When news happens, text AND and your photos or videos to 80360. Or contact us by email and phone.
IPCC 'under-equipped and hamstrung'
The police watchdog is "woefully under-equipped and hamstrung" and does not have the power or resources to get to the truth, a scathing report by an influential group of MPs has said.
The Independent Police Complaints Commission (IPCC), which is currently investigating the Hillsborough disaster in the UK's biggest-ever inquiry into police misconduct, should be given a statutory power to require a force to implement its findings, the Home Affairs Select Committee said.
More cases should be investigated independently by the IPCC instead of being referred back to the original police force on a "complaints roundabout".
The watchdog, which was established in 2004 and is chaired by Dame Anne Owers, investigates the most serious complaints against the police, as well as the Serious Organised Crime Agency, Her Majesty's Revenue and Customs and the UK Border Agency. A total of 31,771 officers were subject to a complaint during 2011/2012 and when appeals were made against the way forces handled a complaint, the IPCC found that the police had been wrong in one in three cases.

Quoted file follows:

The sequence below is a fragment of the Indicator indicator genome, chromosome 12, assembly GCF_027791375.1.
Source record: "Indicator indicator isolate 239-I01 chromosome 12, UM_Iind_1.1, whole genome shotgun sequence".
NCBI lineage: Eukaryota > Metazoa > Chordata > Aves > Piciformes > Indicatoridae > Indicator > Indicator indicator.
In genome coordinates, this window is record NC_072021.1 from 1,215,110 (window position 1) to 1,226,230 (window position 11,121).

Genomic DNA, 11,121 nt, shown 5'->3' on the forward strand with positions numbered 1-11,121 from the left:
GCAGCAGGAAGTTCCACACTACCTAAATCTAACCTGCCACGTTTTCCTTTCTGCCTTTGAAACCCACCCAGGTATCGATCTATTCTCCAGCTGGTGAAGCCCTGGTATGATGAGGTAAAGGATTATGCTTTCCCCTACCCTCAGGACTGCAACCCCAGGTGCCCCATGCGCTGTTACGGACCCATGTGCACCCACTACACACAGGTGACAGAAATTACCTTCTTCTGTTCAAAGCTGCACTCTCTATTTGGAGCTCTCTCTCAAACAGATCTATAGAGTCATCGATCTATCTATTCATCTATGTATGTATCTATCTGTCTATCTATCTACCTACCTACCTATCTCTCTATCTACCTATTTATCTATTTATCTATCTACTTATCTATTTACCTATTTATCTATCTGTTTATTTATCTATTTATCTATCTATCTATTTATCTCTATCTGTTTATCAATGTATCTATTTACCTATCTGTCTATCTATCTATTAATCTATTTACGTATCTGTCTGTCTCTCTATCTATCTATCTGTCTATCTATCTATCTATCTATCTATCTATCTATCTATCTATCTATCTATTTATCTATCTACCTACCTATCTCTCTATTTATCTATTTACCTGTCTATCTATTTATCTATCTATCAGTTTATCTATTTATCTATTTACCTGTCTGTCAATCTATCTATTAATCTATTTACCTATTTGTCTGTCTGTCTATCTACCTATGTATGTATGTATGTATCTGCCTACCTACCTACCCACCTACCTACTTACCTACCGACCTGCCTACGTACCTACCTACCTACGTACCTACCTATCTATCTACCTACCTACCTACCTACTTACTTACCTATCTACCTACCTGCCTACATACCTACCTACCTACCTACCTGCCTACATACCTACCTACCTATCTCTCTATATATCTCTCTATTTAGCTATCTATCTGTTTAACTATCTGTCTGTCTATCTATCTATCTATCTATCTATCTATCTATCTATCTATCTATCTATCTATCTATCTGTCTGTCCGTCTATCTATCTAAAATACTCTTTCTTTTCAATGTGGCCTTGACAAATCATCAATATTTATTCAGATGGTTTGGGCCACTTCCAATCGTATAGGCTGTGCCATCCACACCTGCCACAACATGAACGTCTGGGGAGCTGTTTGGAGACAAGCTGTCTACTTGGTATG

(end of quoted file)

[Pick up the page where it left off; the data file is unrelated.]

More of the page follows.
Committee chairman Keith Vaz MP said: "When public trust in the police is tested by complaints of negligence, misconduct and corruption, a strong watchdog is vital to get to the truth - but the IPCC leaves the public frustrated and faithless."
The watchdog should have a statutory power to force implementation of its findings and in the most serious cases it should instigate a "year on review" to ensure that its recommendations have been properly carried out, the committee said.
A Home Office spokesman said: "Improving police professionalism and integrity are at the cornerstone of the sweeping reforms we are making to the police force, and the IPCC has a key role to play. We are already working to ensure the organisation has the powers and resources it needs to manage the challenges it is currently facing and we will shortly announce a package of new measures designed to further improve the public's trust in the police."
Shadow home secretary Yvette Cooper said: "The Home Affairs Select Committee is right that the IPCC is not strong enough to tackle the problem when policing goes wrong. That is why I called for radical reform of police accountability last year, including replacing the IPCC with a new Police Standards Authority."
The IPCC welcomed the committee's report, saying it had already highlighted many of the recommendations and agreed that it could not meet the public's expectations without further resources and powers. Dame Anne said: "This report recognises that we do not yet have the resources or powers to do all that the public rightly expects and needs from us. That is what we have been saying for a long time. Without that, we will continue to struggle to meet the legitimate expectations of complainants and of families who have lost someone in tragic circumstances."
She continued: "We want to be able to carry out more independent investigations. We need to exercise rigorous oversight over the way police deal with complaints, and follow up our own recommendations."